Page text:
This particular crab is famous as the inspiration for Sebastian in the ocean movie The Little Mermaid. Below, readers can explore facts about this well-known species of crab. This includes its preferences when it comes to habitat and diet and the behavior of its young. For instance, for the first three years of a red Jamaican crab’s life, it lives in other crabs’ burrows. 


Throughout the species, there are four different distinct colors, red, yellow, and green. They are traditionally darker on their upper sides than on the undersides. This is known as countershading and is usual to avoid predators while in the water. The dark side blends in with the dark ocean floor, and the light side with the sun coming through the ocean’s surface. These crabs also have the traditional profile of a crab that most readers can expect. They have eyes centrally located and longer front claws that extend to crab prey. 

These crabs are nocturnal, meaning that they spend most of their lives moving around when it’s dark outside. This prevents the crabs from drying up in the hot sun, as noted in “The Cayman Crab Fly Revisited — Phylogeny and Biology of Drosophila endobranchia.”

The dark colors of the jamiacan crab
The dark colors of the jamiacan crab


This crab is found throughout the Caribbean and as far east as Barbados. It prefers warmer waters and has been spotted in Florida and even Nicaragua, but these reports are few and far between. There are populations off the Colombian coast as well as in the Swan Islands around Honduras.

Interestingly, the crab has been sported at an altitude of 980 feet, or 300 meters, on land. In Jamaica, it was found at 3,300 feet or 1,000 meters.

The crabs grow around 1 inch per year when they’re young. They reach maturity around five years of age and can live for another five. 


Crabs are known to search for food along the ocean floor, eating anything with some substance that they can find. This includes parts of other crabs, squid, fish, and starfish. They also enjoy eating whole smaller organisms like worms. These crabs are terrestrial. This means that they live primarily on land but still visit the sea on occasion. This is going to influence their diet.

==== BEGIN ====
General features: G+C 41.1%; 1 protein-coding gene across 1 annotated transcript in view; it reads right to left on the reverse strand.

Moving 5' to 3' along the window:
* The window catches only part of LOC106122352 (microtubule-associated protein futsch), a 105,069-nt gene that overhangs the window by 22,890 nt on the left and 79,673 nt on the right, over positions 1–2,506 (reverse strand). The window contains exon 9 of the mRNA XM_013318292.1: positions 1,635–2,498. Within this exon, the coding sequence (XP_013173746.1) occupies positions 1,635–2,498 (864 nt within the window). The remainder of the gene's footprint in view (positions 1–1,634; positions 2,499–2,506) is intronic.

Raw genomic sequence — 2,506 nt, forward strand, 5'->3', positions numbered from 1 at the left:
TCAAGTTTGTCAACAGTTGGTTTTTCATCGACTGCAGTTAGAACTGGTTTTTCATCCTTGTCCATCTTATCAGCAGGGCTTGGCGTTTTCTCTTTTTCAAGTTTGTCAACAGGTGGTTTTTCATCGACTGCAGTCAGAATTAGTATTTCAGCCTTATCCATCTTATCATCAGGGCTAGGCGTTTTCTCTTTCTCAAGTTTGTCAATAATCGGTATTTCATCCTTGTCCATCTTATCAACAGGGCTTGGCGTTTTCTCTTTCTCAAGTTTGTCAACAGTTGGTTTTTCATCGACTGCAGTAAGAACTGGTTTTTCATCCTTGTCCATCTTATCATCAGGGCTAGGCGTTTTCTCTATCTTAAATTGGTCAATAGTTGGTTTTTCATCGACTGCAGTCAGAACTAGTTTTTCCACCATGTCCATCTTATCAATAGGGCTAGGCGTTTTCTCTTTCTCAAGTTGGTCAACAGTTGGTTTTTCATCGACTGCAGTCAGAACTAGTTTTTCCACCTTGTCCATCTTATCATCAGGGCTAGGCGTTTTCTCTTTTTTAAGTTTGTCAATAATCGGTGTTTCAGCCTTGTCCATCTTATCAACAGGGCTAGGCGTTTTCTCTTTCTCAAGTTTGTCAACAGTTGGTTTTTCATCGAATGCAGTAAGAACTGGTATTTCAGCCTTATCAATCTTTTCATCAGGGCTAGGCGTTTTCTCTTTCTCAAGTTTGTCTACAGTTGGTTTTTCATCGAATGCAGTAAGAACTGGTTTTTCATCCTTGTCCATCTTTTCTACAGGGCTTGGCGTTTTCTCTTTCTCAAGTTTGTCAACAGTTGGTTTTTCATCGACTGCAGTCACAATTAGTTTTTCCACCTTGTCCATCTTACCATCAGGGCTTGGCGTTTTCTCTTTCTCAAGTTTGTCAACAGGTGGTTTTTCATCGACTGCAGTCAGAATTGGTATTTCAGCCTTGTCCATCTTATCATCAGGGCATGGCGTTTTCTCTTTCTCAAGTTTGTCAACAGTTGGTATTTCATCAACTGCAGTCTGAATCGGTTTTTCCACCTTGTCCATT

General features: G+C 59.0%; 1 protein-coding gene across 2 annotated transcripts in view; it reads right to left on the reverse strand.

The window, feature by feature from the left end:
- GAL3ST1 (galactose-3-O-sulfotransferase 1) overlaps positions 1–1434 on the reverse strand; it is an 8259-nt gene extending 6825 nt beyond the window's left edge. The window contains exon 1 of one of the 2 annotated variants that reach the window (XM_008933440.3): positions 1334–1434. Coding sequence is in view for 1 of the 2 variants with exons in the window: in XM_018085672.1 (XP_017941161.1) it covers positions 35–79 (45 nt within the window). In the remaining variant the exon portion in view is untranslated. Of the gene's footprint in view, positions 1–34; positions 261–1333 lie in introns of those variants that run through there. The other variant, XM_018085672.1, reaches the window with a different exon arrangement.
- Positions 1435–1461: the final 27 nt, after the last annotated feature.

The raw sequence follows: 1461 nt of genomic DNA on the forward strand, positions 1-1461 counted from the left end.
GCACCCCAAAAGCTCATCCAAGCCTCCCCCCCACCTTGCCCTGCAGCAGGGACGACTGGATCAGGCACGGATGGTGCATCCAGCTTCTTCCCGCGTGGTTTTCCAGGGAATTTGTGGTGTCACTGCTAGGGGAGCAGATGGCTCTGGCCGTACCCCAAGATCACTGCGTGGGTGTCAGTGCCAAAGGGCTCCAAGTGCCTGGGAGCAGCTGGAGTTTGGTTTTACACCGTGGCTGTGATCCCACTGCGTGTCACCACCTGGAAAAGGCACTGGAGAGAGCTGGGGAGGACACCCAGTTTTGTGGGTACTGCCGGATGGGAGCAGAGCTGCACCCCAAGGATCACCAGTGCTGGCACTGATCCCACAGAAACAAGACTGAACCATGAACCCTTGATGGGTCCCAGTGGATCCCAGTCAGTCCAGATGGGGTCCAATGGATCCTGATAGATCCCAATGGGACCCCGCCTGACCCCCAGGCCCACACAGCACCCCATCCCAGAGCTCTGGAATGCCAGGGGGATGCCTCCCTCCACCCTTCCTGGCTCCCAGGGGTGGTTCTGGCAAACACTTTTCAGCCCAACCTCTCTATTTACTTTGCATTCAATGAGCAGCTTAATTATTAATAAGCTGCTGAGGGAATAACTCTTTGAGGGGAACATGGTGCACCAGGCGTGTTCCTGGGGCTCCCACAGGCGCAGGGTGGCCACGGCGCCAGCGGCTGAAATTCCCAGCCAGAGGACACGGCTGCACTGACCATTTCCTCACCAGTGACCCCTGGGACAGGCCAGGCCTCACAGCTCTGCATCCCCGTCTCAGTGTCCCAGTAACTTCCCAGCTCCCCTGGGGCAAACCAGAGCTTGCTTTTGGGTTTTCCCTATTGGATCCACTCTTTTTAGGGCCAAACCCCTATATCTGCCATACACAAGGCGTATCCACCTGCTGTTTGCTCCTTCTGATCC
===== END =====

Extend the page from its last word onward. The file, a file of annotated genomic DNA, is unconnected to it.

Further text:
When the red Jamaican crab lays its young, it does so in the sea. The larvae live as plankton as they grow. They’re quite small at first, sometimes returning to land. This creates a phenomenon known to turn roads red. The first three years of the crab’s life are spent living in burrows created and inhabited by other crabs. They also eat the food supplied to them by these older crabs, as noted in “Why do we see Crabs in the Quill?”

One female may carry around 85,000 eggs at one time. These are released during mass migrations, as noted in  “Reproduction of the black land crab, Gecarcinus ruricola, in the San Andres Archipelago, Western Caribbean.”


The red Jamaican crab is at threat from the same sources as most ocean-dwelling species. This includes changes in ocean currents, temperature, and the level of the water itself. Coastal erosion is also an issue that these creatures contend with, as is human encroachment on their coastal habitats.